15. Albert Haynesworth – NFL Defensive Tackle
The former NFL defensive tackle rewarded the Washington Redskins for giving him a massive contract by refusing to participate in team workouts, showing up to training camp out of shape, and giving what could generously be referred to as half-efforts during games. He didn’t play two full seasons with the Redskins before Washington cut ties with the player, and he is often regarded as being the worst free agency signing in league history. Not to be outdone by what he achieved with the Redskins, Haynesworth went on to cause trouble for the New England Patriots before the Pats gave up on him after four months.
14. Milton Bradley – MLB Outfielder
Anybody who watched Bradley during the early stages of his baseball career could see that he had the goods to be a perennial All-Star. He just could not control his temper, nor could he remain in the good graces of any team for a significant length of time. Bradley reportedly attempted to confront a television announcer regarding comments made during a game, he publicly buried the Chicago Cubs while with the club, and he also got into a confrontation with manager Lou Piniella. In total, Bradley played for eight clubs during his career, never reaching the high expectations that were had for him when he broke into the league.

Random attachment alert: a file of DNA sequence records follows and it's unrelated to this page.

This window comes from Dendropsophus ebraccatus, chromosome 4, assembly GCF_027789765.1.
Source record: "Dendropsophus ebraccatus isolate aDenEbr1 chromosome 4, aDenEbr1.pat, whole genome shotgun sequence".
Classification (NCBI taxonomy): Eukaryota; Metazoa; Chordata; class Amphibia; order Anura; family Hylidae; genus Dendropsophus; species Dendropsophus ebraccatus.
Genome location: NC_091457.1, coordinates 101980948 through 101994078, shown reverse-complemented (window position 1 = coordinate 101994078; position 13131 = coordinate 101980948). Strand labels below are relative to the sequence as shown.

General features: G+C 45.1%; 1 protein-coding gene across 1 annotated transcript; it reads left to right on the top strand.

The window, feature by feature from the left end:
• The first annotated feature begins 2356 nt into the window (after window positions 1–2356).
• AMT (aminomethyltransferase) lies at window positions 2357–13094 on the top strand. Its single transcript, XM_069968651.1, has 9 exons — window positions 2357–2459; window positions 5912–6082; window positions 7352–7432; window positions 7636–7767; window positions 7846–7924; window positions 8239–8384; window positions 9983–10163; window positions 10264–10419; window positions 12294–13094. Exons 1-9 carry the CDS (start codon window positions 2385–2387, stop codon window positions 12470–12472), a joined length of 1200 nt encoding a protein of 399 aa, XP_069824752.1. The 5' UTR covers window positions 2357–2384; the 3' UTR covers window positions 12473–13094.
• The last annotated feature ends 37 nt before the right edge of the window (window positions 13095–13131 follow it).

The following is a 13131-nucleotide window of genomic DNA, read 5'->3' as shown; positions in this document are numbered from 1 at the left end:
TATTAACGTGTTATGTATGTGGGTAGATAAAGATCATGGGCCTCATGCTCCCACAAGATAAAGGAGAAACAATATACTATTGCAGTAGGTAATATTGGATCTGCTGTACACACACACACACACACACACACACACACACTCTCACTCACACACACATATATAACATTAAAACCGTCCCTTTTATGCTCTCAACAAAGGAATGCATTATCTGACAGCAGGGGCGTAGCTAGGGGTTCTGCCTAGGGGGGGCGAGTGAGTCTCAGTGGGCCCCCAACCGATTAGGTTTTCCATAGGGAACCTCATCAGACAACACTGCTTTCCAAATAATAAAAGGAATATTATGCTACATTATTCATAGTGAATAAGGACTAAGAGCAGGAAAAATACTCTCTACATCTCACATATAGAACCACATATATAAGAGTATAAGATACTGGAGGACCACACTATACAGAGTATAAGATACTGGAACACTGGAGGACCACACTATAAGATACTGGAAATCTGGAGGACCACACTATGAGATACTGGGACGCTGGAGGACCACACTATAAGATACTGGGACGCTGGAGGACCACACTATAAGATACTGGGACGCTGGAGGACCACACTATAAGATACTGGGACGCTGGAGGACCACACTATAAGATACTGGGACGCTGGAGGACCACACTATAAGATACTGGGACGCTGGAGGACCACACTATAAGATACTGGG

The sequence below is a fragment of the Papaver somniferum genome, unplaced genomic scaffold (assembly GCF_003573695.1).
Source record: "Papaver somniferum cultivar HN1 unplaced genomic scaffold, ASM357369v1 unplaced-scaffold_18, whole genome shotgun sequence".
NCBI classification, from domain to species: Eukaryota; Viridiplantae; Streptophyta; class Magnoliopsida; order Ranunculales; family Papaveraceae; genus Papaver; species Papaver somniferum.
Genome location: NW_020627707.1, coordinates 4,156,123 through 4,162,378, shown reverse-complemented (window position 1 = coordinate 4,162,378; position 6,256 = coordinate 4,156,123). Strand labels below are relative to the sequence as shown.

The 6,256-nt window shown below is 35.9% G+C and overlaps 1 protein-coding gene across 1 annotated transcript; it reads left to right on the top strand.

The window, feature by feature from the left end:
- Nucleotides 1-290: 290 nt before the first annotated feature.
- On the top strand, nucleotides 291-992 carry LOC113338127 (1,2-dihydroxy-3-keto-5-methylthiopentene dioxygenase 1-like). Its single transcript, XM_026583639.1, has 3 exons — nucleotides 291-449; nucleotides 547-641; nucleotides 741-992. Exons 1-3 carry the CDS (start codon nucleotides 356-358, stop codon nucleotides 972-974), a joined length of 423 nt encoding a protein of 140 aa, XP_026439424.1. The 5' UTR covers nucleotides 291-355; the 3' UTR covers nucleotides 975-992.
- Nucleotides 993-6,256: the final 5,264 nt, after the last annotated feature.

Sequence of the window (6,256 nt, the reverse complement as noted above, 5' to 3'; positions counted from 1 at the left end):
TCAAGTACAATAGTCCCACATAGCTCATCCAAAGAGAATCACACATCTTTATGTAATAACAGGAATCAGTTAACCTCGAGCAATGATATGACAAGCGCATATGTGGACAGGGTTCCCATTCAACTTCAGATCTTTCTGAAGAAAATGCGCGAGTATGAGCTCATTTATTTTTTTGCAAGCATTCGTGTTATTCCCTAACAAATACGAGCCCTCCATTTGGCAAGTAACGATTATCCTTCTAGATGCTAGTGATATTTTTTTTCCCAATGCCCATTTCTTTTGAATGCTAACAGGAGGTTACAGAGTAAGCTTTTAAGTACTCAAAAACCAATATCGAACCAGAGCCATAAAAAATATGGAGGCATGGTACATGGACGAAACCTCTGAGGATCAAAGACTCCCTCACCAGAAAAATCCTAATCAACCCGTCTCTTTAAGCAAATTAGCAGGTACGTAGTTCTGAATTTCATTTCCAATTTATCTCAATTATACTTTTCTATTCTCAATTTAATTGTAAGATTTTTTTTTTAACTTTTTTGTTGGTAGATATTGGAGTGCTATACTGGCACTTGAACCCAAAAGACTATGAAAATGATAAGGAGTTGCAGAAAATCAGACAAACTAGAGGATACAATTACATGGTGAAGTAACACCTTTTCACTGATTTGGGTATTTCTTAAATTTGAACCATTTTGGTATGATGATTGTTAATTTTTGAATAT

13. Carmelo Anthony – NBA Forward
The public got a glimpse of what some around the NBA think of Anthony this past summer when no team went out of their way to acquire him via free agency. Anthony, who has never met a shot that he didn’t like as a professional player, ultimately returned to the New York Knicks, giving the club somewhat of a hometown discount in the process. That deal could still do more harm than good for the Knicks over the next several years, a time in which the team is in a painful rebuilding process. New York, a club that has no trouble drawing crowds despite the team’s lousy record, would have been better off moving on from Anthony.
12. Dez Bryant – NFL Wide Receiver
Bryant is a phenom on the football field, one of the top wide receivers in the NFL in 2015, but more than a few football insiders believe that the Dallas Cowboys would be at least a bit foolish to offer him a massive deal filled with guaranteed money this coming offseason. Bryant has gotten into altercations on and off the field, he has gone nose-to-nose with teammates on NFL Sundays, and he famously chose to take himself back to the locker room before the end of a game. While he is an elite play-maker who can strike at any point when his offense is on the field, any team would be taking a risk going all-in on Bryant.